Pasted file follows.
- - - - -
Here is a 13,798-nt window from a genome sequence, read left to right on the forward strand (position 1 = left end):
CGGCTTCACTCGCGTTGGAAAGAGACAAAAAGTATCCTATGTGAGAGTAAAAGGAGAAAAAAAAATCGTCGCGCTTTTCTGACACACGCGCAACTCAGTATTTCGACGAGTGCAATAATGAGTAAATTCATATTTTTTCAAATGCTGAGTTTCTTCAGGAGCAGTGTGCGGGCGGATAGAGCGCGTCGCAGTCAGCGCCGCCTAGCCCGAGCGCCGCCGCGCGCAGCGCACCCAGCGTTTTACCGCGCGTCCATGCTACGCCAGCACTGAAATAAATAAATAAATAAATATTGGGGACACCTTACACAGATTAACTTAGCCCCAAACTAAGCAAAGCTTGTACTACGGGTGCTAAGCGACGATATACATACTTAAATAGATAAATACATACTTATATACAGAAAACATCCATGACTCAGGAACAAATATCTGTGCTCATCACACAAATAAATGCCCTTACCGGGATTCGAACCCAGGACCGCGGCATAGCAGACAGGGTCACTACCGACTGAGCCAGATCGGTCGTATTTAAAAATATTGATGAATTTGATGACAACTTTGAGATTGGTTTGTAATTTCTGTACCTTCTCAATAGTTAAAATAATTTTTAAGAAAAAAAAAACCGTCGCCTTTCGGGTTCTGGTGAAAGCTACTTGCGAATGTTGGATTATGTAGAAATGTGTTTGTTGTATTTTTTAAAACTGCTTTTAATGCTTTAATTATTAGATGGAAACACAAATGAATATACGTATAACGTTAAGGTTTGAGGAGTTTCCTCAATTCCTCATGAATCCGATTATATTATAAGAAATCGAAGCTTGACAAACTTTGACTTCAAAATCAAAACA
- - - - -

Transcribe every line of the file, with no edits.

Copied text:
Here is a 13,798-nt window from a genome sequence, read left to right on the forward strand (position 1 = left end):
CGGCTTCACTCGCGTTGGAAAGAGACAAAAAGTATCCTATGTGAGAGTAAAAGGAGAAAAAAAAATCGTCGCGCTTTTCTGACACACGCGCAACTCAGTATTTCGACGAGTGCAATAATGAGTAAATTCATATTTTTTCAAATGCTGAGTTTCTTCAGGAGCAGTGTGCGGGCGGATAGAGCGCGTCGCAGTCAGCGCCGCCTAGCCCGAGCGCCGCCGCGCGCAGCGCACCCAGCGTTTTACCGCGCGTCCATGCTACGCCAGCACTGAAATAAATAAATAAATAAATATTGGGGACACCTTACACAGATTAACTTAGCCCCAAACTAAGCAAAGCTTGTACTACGGGTGCTAAGCGACGATATACATACTTAAATAGATAAATACATACTTATATACAGAAAACATCCATGACTCAGGAACAAATATCTGTGCTCATCACACAAATAAATGCCCTTACCGGGATTCGAACCCAGGACCGCGGCATAGCAGACAGGGTCACTACCGACTGAGCCAGATCGGTCGTATTTAAAAATATTGATGAATTTGATGACAACTTTGAGATTGGTTTGTAATTTCTGTACCTTCTCAATAGTTAAAATAATTTTTAAGAAAAAAAAAACCGTCGCCTTTCGGGTTCTGGTGAAAGCTACTTGCGAATGTTGGATTATGTAGAAATGTGTTTGTTGTATTTTTTAAAACTGCTTTTAATGCTTTAATTATTAGATGGAAACACAAATGAATATACGTATAACGTTAAGGTTTGAGGAGTTTCCTCAATTCCTCATGAATCCGATTATATTATAAGAAATCGAAGCTTGACAAACTTTGACTTCAAAATCAAAACA